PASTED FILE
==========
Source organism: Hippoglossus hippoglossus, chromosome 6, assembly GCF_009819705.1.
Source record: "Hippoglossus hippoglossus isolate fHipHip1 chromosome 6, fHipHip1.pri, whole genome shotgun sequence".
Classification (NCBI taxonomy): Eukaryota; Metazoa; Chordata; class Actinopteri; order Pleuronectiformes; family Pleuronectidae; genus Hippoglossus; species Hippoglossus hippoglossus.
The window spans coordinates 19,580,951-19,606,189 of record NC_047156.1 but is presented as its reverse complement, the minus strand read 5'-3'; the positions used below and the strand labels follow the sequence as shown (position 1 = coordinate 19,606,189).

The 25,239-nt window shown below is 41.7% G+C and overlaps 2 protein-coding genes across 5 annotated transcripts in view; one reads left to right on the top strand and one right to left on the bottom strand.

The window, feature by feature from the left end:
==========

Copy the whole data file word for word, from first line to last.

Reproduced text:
Source organism: Hippoglossus hippoglossus, chromosome 6, assembly GCF_009819705.1.
Source record: "Hippoglossus hippoglossus isolate fHipHip1 chromosome 6, fHipHip1.pri, whole genome shotgun sequence".
Classification (NCBI taxonomy): Eukaryota; Metazoa; Chordata; class Actinopteri; order Pleuronectiformes; family Pleuronectidae; genus Hippoglossus; species Hippoglossus hippoglossus.
The window spans coordinates 19,580,951-19,606,189 of record NC_047156.1 but is presented as its reverse complement, the minus strand read 5'-3'; the positions used below and the strand labels follow the sequence as shown (position 1 = coordinate 19,606,189).

The 25,239-nt window shown below is 41.7% G+C and overlaps 2 protein-coding genes across 5 annotated transcripts in view; one reads left to right on the top strand and one right to left on the bottom strand.

The window, feature by feature from the left end: